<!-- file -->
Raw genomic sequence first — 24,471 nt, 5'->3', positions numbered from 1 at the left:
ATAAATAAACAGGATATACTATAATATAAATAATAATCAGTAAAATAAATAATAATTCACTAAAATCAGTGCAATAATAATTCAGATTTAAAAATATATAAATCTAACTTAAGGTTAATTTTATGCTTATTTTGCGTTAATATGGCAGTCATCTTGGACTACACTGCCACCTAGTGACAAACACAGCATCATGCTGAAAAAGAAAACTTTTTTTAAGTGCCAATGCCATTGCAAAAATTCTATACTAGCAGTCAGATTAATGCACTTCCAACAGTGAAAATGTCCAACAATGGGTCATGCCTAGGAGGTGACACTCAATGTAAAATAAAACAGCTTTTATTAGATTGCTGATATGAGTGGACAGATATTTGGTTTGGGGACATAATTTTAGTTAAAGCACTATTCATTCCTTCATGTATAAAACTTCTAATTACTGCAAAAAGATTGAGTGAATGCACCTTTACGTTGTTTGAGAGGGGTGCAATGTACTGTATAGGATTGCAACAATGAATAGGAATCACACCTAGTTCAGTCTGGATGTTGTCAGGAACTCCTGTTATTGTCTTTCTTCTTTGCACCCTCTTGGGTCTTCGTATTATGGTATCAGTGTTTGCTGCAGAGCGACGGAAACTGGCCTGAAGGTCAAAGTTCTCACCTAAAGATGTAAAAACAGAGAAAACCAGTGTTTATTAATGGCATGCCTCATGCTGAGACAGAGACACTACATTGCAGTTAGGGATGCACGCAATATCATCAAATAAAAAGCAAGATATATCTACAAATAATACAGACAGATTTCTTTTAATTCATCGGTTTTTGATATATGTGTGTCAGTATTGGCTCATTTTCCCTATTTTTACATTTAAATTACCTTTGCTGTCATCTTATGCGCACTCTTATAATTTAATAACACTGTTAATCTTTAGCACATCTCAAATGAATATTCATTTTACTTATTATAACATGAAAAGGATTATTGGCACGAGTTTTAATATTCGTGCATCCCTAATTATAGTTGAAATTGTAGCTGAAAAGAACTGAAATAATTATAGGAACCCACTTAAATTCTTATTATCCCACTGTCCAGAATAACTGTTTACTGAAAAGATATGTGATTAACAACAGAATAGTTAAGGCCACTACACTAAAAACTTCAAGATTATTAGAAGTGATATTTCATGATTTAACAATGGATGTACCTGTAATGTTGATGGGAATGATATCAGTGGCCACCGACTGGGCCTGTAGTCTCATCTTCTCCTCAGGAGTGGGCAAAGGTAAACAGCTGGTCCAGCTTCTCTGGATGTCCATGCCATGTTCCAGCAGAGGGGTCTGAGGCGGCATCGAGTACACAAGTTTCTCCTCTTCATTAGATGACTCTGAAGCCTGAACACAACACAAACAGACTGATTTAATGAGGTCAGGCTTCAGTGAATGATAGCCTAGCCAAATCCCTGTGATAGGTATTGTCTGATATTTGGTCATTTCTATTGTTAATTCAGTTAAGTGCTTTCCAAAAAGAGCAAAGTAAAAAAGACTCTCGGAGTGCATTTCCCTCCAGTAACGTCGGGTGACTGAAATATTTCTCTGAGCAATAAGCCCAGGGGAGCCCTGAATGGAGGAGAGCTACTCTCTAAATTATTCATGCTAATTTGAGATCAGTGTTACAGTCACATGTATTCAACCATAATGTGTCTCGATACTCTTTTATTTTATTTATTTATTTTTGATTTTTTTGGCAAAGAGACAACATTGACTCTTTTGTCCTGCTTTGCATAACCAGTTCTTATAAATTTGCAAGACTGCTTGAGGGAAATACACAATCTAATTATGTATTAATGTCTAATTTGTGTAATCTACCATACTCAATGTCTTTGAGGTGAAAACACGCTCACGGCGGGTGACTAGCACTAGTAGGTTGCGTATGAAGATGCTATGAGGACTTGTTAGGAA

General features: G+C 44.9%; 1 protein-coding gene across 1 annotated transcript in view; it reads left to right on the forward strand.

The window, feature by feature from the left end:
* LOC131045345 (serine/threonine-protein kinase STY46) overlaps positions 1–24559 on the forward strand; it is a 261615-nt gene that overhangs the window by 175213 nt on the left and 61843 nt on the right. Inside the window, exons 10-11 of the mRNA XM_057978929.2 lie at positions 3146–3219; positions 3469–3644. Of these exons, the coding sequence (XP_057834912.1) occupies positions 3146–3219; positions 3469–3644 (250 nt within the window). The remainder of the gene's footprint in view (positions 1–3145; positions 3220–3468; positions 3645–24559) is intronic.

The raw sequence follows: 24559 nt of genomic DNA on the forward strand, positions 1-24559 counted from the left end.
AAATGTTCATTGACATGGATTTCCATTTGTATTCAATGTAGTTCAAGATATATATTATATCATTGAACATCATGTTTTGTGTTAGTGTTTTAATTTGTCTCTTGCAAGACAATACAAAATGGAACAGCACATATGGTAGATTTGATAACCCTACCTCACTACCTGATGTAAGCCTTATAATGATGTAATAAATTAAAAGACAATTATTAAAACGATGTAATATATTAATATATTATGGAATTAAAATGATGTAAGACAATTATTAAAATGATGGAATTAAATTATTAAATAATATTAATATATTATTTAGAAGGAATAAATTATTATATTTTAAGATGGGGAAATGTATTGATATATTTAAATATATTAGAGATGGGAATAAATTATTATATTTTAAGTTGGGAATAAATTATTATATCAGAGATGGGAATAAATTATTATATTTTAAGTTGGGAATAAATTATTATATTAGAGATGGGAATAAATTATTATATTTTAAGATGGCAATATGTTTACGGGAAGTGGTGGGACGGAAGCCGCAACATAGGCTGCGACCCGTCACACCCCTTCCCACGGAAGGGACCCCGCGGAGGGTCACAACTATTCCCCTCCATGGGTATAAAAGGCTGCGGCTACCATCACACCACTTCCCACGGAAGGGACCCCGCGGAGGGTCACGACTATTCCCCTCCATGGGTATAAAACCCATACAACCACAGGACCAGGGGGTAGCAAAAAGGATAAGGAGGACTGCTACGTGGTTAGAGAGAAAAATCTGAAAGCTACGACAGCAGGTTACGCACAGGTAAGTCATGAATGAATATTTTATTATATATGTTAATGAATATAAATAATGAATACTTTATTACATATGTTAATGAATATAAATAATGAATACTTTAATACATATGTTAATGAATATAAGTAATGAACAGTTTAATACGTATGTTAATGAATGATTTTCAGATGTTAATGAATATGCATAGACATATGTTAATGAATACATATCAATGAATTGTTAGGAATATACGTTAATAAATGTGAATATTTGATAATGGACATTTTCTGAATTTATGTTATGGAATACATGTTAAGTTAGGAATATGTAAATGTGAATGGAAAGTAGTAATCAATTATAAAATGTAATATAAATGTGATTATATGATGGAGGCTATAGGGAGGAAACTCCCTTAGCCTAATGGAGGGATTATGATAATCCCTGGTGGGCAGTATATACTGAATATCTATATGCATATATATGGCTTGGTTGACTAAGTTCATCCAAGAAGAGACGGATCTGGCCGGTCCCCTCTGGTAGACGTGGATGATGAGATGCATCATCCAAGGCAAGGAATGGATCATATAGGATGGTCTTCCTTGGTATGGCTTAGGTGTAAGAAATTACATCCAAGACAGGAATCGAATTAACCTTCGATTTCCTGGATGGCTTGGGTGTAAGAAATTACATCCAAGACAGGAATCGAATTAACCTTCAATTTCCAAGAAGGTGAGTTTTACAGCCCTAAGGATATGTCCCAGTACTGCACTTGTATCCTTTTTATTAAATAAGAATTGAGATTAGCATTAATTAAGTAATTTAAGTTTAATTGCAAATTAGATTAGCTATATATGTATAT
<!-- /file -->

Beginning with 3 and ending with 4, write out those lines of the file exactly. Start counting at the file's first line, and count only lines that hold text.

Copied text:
General features: G+C 44.9%; 1 protein-coding gene across 1 annotated transcript in view; it reads left to right on the forward strand.

The window, feature by feature from the left end: